Next is the editor, where you write your Python code. Here, you can have multiple scripts open and easily switch between them. The editor comes with customizable syntax highlighting; as you write your code, the editor shows you all possible arguments which can be used. If you happen to make an error (e.g. a typo), the editor will catch it before you even run your script.

Executing the script is done with a mouse click; the output will be visible in the console. Using the console, you can interact with your program to print the variables and explore your data. You can also use the console to develop and test code for a new function, which you then copy over into the script in the editor.

Spyder also supports debugging, has a variable explorer, and a history of previous commands. You’ll find a lot of these features in other Python IDEs. Spyder lacks some more advanced features like version control, but its usability makes it a great choice for many projects.

Jupyter Notebooks

The next IDE is a free popular tool for developing data science projects. Writing Python code in Jupyter Notebooks takes place in the web browser, and the scripts themselves (which have the .ipynb extension) are known as notebooks.

Each notebook consists of cells where you write your code; each cell can be executed separately, with the output shown directly below it. If you want to visualise some data, the editor will also display plots. The progress of your code execution is saved, so you don’t have to remember which cells have already been executed.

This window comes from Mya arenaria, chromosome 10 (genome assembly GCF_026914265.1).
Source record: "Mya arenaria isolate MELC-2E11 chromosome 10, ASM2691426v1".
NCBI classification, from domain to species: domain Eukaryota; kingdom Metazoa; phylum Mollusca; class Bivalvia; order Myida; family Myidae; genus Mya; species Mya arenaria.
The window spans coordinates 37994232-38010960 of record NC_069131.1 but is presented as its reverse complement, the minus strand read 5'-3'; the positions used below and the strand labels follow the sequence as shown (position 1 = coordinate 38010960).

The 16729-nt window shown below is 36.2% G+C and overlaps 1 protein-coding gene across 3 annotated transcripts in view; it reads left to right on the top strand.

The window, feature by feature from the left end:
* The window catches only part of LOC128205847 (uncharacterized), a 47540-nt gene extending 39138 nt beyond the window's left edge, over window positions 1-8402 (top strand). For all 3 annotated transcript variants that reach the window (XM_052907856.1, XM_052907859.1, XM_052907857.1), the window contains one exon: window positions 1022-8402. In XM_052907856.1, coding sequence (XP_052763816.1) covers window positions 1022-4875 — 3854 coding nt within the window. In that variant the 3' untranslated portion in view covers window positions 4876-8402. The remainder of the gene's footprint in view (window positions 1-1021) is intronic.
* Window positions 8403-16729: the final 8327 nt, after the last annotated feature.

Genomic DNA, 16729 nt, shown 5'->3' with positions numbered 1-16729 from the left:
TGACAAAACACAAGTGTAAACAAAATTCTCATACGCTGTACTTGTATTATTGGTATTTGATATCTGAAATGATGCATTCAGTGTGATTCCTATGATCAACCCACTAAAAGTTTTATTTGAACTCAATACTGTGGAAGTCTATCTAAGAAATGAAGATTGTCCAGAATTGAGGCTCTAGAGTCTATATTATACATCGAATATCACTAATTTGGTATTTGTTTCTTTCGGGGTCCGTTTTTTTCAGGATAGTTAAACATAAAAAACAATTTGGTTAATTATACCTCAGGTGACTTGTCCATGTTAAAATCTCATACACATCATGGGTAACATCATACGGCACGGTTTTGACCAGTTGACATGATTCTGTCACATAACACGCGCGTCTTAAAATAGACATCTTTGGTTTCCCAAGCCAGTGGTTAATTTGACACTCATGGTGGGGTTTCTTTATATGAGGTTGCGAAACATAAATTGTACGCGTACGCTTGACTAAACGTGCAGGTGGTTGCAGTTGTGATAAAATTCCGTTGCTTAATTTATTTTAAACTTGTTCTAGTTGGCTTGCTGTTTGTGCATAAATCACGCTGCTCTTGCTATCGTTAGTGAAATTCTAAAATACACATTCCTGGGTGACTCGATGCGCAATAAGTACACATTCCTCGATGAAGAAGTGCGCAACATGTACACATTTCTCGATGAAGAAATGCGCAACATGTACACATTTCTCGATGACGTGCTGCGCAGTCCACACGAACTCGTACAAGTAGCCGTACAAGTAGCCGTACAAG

The editor comes with syntax highlighting and autocomplete (which automatically closes brackets and quotation marks). You can run the whole notebook with a single click and go back to add cells above or below the current cell.

Developing code in Jupyter Notebooks is useful if you want to build a quick prototype or do some exploratory data analysis. It’s also useful to showcase your work to others. You can step your friends through your analysis cell by cell and see the results immediately. This is a great way to help others understand how the code works.

However, this IDE does have some weaknesses. The cell-by-cell nature of programming in Jupyter Notebooks can get in the way of developing in a more object-oriented way, which is necessary for larger projects. Furthermore, if you’re not thinking in terms of functions and classes, you tend to duplicate a lot of code, which is error prone and difficult to maintain.

As we mentioned above, the notebooks have their own file extension. If you want to create a Python project with .py files, you’ll need to work in another IDE.